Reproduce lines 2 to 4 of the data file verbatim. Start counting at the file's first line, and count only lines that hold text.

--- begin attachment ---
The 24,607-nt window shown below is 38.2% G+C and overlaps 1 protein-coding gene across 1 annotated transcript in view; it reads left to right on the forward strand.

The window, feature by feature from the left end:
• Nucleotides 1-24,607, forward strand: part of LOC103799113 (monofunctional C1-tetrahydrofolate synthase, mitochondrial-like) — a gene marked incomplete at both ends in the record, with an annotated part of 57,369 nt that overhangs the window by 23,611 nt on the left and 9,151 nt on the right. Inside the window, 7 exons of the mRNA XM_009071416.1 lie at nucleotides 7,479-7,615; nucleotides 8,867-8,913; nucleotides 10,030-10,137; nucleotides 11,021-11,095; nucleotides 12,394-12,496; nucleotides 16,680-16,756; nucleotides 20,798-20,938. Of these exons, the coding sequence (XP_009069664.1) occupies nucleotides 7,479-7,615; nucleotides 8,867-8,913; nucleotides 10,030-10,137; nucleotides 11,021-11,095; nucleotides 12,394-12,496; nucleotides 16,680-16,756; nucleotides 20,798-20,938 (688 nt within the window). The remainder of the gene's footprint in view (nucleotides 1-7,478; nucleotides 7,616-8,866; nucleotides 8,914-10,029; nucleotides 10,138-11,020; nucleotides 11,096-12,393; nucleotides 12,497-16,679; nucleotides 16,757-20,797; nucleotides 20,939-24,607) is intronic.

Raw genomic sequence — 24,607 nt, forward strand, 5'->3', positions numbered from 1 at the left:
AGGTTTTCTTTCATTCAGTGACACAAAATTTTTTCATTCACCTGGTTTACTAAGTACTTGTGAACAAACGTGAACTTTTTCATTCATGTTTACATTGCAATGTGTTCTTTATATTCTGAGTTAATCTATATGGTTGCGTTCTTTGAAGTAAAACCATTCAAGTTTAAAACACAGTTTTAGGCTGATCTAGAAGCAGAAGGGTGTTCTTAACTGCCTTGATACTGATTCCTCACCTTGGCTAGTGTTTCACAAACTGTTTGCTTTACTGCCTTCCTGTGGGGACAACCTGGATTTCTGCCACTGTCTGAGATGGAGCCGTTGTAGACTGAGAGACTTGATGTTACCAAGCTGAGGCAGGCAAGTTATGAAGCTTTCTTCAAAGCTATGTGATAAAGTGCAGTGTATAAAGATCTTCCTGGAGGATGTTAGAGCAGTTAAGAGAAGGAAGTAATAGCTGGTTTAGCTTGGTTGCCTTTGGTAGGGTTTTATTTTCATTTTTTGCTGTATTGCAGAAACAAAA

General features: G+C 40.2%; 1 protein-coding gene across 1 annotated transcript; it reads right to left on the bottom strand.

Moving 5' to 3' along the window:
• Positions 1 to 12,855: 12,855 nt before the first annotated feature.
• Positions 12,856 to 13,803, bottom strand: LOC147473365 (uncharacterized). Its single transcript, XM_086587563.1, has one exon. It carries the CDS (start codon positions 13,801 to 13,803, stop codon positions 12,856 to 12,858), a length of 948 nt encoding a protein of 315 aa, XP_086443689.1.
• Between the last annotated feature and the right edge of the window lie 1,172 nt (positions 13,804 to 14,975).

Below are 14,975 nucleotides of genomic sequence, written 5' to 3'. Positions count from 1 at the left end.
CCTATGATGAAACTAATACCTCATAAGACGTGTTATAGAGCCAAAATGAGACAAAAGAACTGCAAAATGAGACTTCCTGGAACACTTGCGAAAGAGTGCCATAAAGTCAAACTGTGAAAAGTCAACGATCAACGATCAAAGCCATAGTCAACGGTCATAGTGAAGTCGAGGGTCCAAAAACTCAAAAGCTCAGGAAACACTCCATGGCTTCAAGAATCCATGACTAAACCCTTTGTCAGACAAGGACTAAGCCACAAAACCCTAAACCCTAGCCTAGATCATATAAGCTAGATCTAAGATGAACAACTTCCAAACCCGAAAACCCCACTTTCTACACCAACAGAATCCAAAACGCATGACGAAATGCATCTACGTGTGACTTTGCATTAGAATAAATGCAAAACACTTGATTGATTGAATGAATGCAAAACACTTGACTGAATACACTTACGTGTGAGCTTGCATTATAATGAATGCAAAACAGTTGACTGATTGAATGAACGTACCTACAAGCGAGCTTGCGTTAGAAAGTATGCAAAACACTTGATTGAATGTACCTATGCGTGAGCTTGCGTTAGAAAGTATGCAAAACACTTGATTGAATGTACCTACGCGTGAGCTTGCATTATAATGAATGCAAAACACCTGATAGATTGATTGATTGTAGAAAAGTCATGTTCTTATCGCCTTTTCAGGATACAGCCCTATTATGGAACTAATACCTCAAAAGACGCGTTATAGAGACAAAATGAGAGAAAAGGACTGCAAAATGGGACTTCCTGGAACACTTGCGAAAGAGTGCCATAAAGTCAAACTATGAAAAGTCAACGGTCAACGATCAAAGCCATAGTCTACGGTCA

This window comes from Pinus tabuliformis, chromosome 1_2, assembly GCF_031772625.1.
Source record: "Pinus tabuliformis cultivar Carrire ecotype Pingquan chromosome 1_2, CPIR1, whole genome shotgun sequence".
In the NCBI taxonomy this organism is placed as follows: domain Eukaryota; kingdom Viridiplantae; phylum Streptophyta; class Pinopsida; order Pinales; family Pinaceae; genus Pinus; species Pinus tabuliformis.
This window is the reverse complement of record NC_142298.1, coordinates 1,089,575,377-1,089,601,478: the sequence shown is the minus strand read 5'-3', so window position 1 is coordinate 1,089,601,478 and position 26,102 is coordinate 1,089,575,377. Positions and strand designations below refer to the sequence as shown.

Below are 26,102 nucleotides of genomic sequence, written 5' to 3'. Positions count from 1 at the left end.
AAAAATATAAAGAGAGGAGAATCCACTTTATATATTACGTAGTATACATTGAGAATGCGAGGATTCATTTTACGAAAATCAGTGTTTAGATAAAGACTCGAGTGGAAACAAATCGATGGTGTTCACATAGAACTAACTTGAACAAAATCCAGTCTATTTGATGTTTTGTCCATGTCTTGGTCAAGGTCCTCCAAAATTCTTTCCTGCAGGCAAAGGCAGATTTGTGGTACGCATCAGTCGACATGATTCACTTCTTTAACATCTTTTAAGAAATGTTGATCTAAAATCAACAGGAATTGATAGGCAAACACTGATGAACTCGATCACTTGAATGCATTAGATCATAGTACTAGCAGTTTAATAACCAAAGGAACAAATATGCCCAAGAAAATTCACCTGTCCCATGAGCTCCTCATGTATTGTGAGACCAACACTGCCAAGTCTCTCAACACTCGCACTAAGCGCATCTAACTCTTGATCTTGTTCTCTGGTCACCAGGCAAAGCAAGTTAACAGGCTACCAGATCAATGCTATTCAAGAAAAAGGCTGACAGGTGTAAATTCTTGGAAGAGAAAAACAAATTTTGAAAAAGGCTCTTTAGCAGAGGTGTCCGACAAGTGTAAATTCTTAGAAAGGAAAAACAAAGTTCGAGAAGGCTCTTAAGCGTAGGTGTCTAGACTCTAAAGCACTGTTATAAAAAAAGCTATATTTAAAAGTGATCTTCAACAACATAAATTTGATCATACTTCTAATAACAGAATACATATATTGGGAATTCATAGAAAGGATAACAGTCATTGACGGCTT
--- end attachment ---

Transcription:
The window, feature by feature from the left end:
• Nucleotides 1-24,607, forward strand: part of LOC103799113 (monofunctional C1-tetrahydrofolate synthase, mitochondrial-like) — a gene marked incomplete at both ends in the record, with an annotated part of 57,369 nt that overhangs the window by 23,611 nt on the left and 9,151 nt on the right. Inside the window, 7 exons of the mRNA XM_009071416.1 lie at nucleotides 7,479-7,615; nucleotides 8,867-8,913; nucleotides 10,030-10,137; nucleotides 11,021-11,095; nucleotides 12,394-12,496; nucleotides 16,680-16,756; nucleotides 20,798-20,938. Of these exons, the coding sequence (XP_009069664.1) occupies nucleotides 7,479-7,615; nucleotides 8,867-8,913; nucleotides 10,030-10,137; nucleotides 11,021-11,095; nucleotides 12,394-12,496; nucleotides 16,680-16,756; nucleotides 20,798-20,938 (688 nt within the window). The remainder of the gene's footprint in view (nucleotides 1-7,478; nucleotides 7,616-8,866; nucleotides 8,914-10,029; nucleotides 10,138-11,020; nucleotides 11,096-12,393; nucleotides 12,497-16,679; nucleotides 16,757-20,797; nucleotides 20,939-24,607) is intronic.

Raw genomic sequence — 24,607 nt, forward strand, 5'->3', positions numbered from 1 at the left: